New U.S. Rules For Investment Advisors Could Bring Aggressive Scrutiny on Non-U.S. Individuals

The U.S. Financial Crimes Enforcement Network (FinCEN) has proposed rules extending U.S. anti-money laundering program requirements to investment advisors. This is the latest U.S. move to put the assets and financial transactions of non-U.S. ultra-high-net-worth individuals under scrutiny, putting them at risk. Individuals and their advisors should take proactive steps to protect their legitimate interests.

March 21, 2024

New rules proposed by the U.S. Treasury Department’s Financial Crimes Enforcement Network (FinCEN) would extend U.S. anti-money laundering program requirements to investment advisors. If implemented, the rules will become the latest in a series of moves by U.S. authorities to scrutinize the assets and financial transactions of ultra-high-net-worth individuals (UHNWIs) – including those located outside the U.S. The new rules include provisions requiring financial advisors to file reports with U.S. authorities about any so-called “suspicious” activity on the part of their clients or face investigation and prosecution.

This increases the risk that non-U.S. UHNWIs can become the target of investigations, potentially leading to global asset freezes, seizures, or other penalties. At-risk clients and their advisors can take proactive steps to protect legitimate interests and withstand this newly anticipated scrutiny by U.S. authorities.

What Are the Proposed New Rules?

The new rules require investment advisors registered with the U.S. Securities and Exchange Commission (SEC), or those exempted from registration but still required to report to the SEC, to implement an anti-money laundering and counterterrorism financing compliance program; file suspicious activity reports with FinCEN; and keep records such as those related to fund transfers.

The rule would also allow information sharing between FinCEN, law enforcement agencies, and certain financial institutions. FinCEN has pointed to the use of U.S. investment advisors by sanctioned individuals, corrupt officials, tax evaders, and other criminals looking to access U.S. financial markets.

However, similar concerns have led U.S. authorities to err on the side of acting aggressively in the past, putting individuals who have done nothing wrong at risk of U.S. government investigation and enforcement.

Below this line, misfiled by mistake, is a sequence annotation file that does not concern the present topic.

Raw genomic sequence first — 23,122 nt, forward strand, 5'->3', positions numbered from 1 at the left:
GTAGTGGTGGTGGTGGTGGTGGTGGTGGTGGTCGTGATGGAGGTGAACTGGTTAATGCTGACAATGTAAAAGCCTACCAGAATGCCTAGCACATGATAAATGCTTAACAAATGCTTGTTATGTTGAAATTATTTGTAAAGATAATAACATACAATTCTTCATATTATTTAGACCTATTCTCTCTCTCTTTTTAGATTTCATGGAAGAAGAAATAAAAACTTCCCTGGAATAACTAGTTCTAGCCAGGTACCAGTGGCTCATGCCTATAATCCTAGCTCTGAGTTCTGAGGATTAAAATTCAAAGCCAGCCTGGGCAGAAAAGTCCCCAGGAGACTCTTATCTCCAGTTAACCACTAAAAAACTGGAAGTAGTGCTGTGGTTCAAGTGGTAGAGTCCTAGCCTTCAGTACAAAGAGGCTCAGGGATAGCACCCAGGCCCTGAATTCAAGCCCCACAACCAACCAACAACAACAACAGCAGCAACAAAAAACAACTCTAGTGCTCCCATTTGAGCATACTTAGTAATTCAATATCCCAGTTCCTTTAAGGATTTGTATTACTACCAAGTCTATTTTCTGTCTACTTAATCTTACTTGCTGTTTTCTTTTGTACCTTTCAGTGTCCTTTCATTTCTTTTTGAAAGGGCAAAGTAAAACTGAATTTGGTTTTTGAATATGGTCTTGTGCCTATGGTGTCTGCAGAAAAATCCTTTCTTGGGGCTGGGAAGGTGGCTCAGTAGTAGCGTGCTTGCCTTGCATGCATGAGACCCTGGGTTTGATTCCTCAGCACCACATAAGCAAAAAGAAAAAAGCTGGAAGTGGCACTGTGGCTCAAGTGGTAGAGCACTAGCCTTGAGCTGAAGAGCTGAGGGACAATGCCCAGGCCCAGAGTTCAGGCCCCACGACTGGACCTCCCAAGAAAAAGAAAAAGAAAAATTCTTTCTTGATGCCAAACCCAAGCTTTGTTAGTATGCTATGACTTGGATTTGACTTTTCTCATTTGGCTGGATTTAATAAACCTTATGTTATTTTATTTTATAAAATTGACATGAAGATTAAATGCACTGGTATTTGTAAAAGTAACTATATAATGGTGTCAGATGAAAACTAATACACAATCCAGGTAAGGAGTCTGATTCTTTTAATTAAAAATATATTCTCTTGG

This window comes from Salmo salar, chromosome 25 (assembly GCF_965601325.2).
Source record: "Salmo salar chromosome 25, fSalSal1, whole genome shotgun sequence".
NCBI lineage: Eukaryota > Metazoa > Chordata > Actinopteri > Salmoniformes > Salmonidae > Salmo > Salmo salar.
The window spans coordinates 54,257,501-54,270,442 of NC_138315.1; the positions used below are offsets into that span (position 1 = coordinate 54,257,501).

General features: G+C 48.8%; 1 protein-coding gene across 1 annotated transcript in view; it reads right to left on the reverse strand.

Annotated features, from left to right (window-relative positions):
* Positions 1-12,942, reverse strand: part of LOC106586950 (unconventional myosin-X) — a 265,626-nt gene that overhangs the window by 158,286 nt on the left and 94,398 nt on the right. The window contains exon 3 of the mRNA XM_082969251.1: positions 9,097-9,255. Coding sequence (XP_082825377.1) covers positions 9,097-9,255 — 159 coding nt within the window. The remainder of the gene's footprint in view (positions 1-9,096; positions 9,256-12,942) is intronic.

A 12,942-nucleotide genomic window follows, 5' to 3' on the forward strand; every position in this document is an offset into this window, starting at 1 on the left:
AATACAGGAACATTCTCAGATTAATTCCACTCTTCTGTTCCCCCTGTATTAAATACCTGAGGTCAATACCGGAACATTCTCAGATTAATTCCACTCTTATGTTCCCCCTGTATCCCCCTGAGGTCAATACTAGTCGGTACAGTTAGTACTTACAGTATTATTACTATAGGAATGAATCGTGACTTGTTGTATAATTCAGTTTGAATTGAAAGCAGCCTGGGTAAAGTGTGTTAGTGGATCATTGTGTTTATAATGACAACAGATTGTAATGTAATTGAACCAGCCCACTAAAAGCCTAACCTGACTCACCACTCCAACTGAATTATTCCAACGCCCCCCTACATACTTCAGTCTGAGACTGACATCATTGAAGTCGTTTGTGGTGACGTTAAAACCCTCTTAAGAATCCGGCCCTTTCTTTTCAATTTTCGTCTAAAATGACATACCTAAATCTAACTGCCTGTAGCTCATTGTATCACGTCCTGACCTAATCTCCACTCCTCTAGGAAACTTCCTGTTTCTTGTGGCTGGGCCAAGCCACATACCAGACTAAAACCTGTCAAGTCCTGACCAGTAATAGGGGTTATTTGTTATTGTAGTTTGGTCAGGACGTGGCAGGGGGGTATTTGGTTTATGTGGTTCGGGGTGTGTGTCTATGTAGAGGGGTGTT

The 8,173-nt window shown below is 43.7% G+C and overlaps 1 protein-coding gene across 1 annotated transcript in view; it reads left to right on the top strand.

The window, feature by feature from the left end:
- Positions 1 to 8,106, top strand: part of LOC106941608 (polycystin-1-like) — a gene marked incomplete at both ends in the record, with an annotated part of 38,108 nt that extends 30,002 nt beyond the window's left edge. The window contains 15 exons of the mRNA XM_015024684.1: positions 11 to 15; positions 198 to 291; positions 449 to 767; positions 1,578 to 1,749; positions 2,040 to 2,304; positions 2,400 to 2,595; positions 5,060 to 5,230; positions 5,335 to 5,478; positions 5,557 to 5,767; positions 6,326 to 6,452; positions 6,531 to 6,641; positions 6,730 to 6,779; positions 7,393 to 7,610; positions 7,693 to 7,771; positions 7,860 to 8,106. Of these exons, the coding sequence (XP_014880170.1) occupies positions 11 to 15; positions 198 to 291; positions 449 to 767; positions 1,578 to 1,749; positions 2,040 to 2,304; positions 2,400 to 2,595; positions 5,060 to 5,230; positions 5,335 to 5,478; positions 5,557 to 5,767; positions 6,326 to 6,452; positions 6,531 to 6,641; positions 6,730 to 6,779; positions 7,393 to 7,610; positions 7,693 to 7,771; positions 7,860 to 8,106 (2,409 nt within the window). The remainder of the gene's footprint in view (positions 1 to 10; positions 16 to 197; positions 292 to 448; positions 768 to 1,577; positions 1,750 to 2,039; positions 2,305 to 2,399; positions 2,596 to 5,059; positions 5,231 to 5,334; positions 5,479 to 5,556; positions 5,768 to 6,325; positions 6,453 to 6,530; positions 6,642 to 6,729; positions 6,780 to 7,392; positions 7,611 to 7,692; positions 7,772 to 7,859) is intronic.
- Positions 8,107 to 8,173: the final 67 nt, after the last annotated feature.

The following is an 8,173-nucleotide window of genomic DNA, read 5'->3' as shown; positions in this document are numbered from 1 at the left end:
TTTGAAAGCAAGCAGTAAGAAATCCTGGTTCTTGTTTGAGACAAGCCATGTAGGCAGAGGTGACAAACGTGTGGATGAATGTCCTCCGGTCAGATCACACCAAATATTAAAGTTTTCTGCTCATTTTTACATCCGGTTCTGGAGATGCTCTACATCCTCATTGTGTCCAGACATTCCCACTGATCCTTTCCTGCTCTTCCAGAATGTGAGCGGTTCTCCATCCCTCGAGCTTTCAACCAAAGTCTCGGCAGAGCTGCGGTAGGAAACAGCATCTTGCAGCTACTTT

How Can Clients Prepare for the Risks?

At-risk UHNWIs should take proactive steps to reduce their risk and maintain access to investment advice, including:

  1. Assess asset vulnerabilities against potential government attacks. Individuals at risk of attack by the U.S. or other government authorities should consider a detailed examination of their own transactions and asset structures – including those involving offshore jurisdictions such as the British Virgin Islands and Cayman Islands – and explore lawful and appropriate preparatory measures that can be taken should authorities launch investigations.
  2. Collect evidence proactively for global use. Additional scrutiny by regulators of valuable assets and transactions increases the risk of misunderstandings by regulators, who often do not have access to the full picture of the transaction. It is important for at-risk individuals to gather all relevant evidence demonstrating the lawfulness of any significant transactions. Ideally, the evidence can be collected and prepared in a manner that would be accepted by the U.S. and other relevant authorities, as well as by financial advisors and institutions incentivized to “over report” their customers to regulators to avoid unwanted scrutiny by regulators of themselves.
  3. Develop a factual narrative to protect against public attacks. Individuals at risk can develop a proactive communications strategy that anticipates future legal actions and serves to discredit false allegations cast against them, with the purpose of mitigating reputational harm caused and ensuring that the facts are accurately reported.

With U.S. authorities continuing to expand enforcement efforts outside the United States, high-profile UHNWIs are now at risk of investigations being launched against them by their own advisors or financial institutions. At-risk individuals can seek to mitigate this risk by taking proactive steps now to preserve their lawfully obtained assets from undue scrutiny.

About Kobre & Kim

Kobre & Kim is a global law firm focusing on cross-border disputes and investigations, often involving fraud and misconduct.

To preserve the assets, liberty and reputation of UHNWIs with global business interests, our firm:

  • Provides offensive and defensive cross-border litigation and crisis management strategies in court and out-of-court;
  • Brings together over a dozen former U.S. and UK government lawyers across offshore jurisdictions in the BVI and Cayman Islands, Asia, EMEA, Latin America and the U.S.;
  • Takes a multidimensional approach to UHNWI-focused disputes investigations to resolve business disputes and regulatory investigations, trace and recover misappropriated funds, defend against asset attacks, and acquire and strategically deploy information to provide UHNWIs with a commercial advantage in their disputes and investigations.